QUESTION: Madame Secretary, U.S. talks with Canada aimed at settling the West Coast salmon dispute have broken down and British Columbia is considering some type of unilateral retaliation against the U.S. One suggestion has been terminating the lease of the U.S. weapons testing facility at Nanoose Bay. I was wondering what your reaction to that scenario is.
SECRETARY ALBRIGHT: Well, we have obviously wanted these talks to go forward in a way that the stakeholders there would feel that their rights have been looked at properly. I am going to be talking with Foreign Minister Axworthy about this issue. In fact, we were supposed to do it yesterday and I couldn't. But we obviously do not want it to reach the kinds of proportions that you are discussing.
QUESTION: Madame Secretary, SLORC has recently arrested about 100 members of the NLD. Do you have any fears that now that the sanctions against Burma have been formalized that there is going to be a stepped-up effort on their parts to crack down on the NLD?
SECRETARY ALBRIGHT: Well, first of all, I think that when dealing with the SLORC they have decided - have taken the wrong decision in terms of how they think that the international community views their actions. I am very pleased, as I mentioned in my statement, that we took the decision to sanction them because of their lack of democracy and treatment of Aung San Suu Kyi and her people. I was concerned yesterday when I read about these additional arrests. They are harassing her. I think it only proves the fact that we made the right decision in sanctioning Burma, and we will make that point even more clearly to our friends because we believe that this is an evil regime that is not responding to Aung San Suu Kyi's - herself and her party's desire for dialogue.
MR. BURNS: We have time for two more questions.
QUESTION: Madame Secretary, on Southeast Europe, do you have any specific and immediate plans for Cyprus and Greek-Turkish relations? And also you announced that Mr. Beattie will become your advisor. Any replacement of Mr. Beattie?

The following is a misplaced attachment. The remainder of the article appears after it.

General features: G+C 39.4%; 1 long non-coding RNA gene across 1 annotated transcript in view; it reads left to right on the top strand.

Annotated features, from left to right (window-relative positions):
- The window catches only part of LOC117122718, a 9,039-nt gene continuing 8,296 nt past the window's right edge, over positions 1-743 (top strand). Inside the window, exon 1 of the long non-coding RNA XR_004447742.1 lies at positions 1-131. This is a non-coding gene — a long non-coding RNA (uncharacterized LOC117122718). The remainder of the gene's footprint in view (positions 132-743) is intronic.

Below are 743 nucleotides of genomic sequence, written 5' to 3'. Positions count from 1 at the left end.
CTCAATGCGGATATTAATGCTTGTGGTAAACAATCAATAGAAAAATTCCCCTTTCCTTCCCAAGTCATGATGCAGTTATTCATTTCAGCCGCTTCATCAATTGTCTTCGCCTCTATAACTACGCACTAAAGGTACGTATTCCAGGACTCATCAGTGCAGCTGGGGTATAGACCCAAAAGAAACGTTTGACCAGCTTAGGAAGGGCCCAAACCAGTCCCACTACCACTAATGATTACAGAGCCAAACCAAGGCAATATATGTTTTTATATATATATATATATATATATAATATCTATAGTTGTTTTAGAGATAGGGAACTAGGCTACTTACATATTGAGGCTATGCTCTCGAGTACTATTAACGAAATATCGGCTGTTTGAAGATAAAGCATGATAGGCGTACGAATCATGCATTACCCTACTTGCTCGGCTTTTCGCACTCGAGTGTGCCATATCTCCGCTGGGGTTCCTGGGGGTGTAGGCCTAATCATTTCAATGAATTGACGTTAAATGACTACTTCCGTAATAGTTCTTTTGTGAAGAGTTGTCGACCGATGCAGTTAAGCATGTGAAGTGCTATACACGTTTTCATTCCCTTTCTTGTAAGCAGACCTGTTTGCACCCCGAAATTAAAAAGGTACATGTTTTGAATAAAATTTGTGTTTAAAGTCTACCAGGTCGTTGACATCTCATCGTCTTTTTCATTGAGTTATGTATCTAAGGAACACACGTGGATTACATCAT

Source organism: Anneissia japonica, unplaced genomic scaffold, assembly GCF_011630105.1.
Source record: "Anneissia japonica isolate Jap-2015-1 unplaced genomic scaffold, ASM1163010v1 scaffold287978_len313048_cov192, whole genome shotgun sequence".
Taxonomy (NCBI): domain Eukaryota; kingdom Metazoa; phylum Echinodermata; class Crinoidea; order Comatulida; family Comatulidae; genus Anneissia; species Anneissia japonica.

SECRETARY ALBRIGHT: Well, obviously this is, again, a priority issue for us. Even though the dispute has been on the books for a long time, we have felt that this was an important year in terms of trying to move the process forward. I am considering how to deal with this issue and whom to name, and we will have some announcement for you later.
QUESTION: On Greek-Turkish relations, and the movement we have right now?
SECRETARY ALBRIGHT: Well, I think that we have seen some fairly positive steps, I think, in terms of some improvement in Greek-Turkish relations. We hope very much that that trend continues because these are two very important NATO allies. We have great need and trust in both of them, and it is obviously much better when their relations are on a good track.
MR. BURNS: The final question.
QUESTION: Madame Secretary, why are you going to Banja Luka, considering that Ms. Plavsic is not particularly moderate and she doesn't seem to have much power over the Bosnian Serb policies?
SECRETARY ALBRIGHT: I think that what we are trying to find is a way to signal that it is possible to find Bosnian Serbs that do, in fact, want to see some kind of a multi-ethnic state; that we would like to see better relationships going on within the overall country; and that it is essential for us to work with potential groups within Republika Srpska that see the value of reconciliation.
I think that it's very important for us not to totally weed them out. They are a part of the equation, and we are going to be working to persuade them of the value of working on communal projects and working together to invigorate the civilian implementation part of our plan.
QUESTION: Thank you.
SECRETARY ALBRIGHT: Thank you.
(The press conference ended at 12:11 P.M.)